The light rain stopped, and the weather in-sim improved as we approached the town of Haines, and I had a clearer picture of the mountain peaks through the remaining tattered clouds. Beautiful was an understatement, and I used my camera commands to look out over the wings for a better view. The geography of Haines was no less striking than Skagway, and both airports should be on your short list if you have never explored Alaska in the real world or flight simulator. MSFS pulls local METARs when using live weather, and I cross-referenced the information on ForeFlight. The winds were coming from the west out of 220 degrees at 23 knots, providing a 40-degree left crosswind for landing on Runway 26. We chose a flight path that had us make a right turn over Haines toward the airport located northwest of town. My friend opted for a 3-mile right base to final.

Wanting a closer view of the mountains to the west of the airfield, I flew southwest over the Chilkat Inlet. Being mindful of the peaks to the west and blowing snow that was starting to lower visibility, I turned back toward the airport and descended to traffic pattern altitude, which I had set using my altitude selector on the Garmin G1000 PFD. I entered the pattern using a standard 45-degree entry to a left downwind for Runway 26. Consequently, that also gave me a great view of my friend’s aircraft on final approach.

We kept it mostly quiet on the comms for landing, but my friend mentioned the strong crosswind on final. Turning from left base to final, I double-checked that my fuel selectors were on, verified my gear was down, mixtures were set to full, and I moved the Baron’s props to full forward. The strong westerly wind was pushing me off the centerline of 26, which I started correcting with rudder and aileron. I opted for approach flaps only and worked pretty hard to touch down on the left rear wheel first. My Virtual Fly YOKO+ flight yoke builds up mechanical resistance as you approach the edges of the control travel, providing valuable immersion during high workload moments like short final. I landed a bit off the centerline but kept the Baron out of the snowy grass and taxied to the end of the runway, having needed most of the 4,000 feet available.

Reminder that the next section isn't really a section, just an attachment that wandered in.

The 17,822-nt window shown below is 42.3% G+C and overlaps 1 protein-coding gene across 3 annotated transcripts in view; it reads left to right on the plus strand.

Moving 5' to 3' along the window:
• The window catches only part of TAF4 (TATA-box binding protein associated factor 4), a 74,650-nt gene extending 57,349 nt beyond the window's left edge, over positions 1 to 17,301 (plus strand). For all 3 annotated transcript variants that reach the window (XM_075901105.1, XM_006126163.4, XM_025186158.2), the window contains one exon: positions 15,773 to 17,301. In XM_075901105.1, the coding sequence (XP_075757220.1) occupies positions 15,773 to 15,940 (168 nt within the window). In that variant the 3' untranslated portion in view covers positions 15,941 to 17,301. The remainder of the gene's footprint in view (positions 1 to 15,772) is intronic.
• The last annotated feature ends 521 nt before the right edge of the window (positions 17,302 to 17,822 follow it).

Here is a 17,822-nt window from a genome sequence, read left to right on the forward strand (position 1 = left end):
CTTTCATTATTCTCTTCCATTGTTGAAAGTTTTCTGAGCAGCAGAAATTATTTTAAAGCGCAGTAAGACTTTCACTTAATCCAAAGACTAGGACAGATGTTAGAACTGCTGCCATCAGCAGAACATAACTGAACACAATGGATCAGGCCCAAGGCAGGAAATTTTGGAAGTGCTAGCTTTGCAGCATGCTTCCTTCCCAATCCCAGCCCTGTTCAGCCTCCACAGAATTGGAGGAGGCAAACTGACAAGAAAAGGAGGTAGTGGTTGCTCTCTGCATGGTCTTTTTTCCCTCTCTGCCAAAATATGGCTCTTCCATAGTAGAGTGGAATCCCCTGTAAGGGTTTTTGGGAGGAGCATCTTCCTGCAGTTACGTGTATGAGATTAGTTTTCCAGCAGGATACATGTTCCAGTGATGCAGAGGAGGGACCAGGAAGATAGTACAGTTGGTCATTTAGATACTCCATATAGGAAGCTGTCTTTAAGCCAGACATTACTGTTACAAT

The unfamiliar geography, marginal VFR conditions, and crosswind on final provided plenty of challenges for a short flight, reminding me how much the home sim experience has to offer. Add to that the unexpected challenges of live dynamic weather, and there were a lot of variables to be managed during the 20-minute flight.

Sometime this winter when the weather in the real world is below your minimums, load up MSFS or X-Plane and try one of the innumerable short flights to a new destination. I hope you enjoy the exploration. Let us know your favorite short flight aircraft/airport combination by writing to

Quick MSFS2020 Tips

Visit and search for the airports you will be using for your flight. The flight sim community has built enhancements of all kinds to the base Microsoft Flight Simulator 2020 sim experience, including both free and payware.

You may find free upgraded airport scenery that you can download and place into your MSFS2020 community folder so that it will be loaded automatically for your flight. Run a search for how to find your community folder, and then set the location as a favorite so you can find it easily in the future.

This column first appeared in the January-February 2024/Issue 945 of FLYING’s print edition.

Sean Siff
Sean SiffContributor
Sean Siff is a private pilot who has worked in marketing in the aviation industry.

Subscribe to Our Newsletter

Get the latest FLYING stories delivered directly to your inbox

Subscribe to our newsletter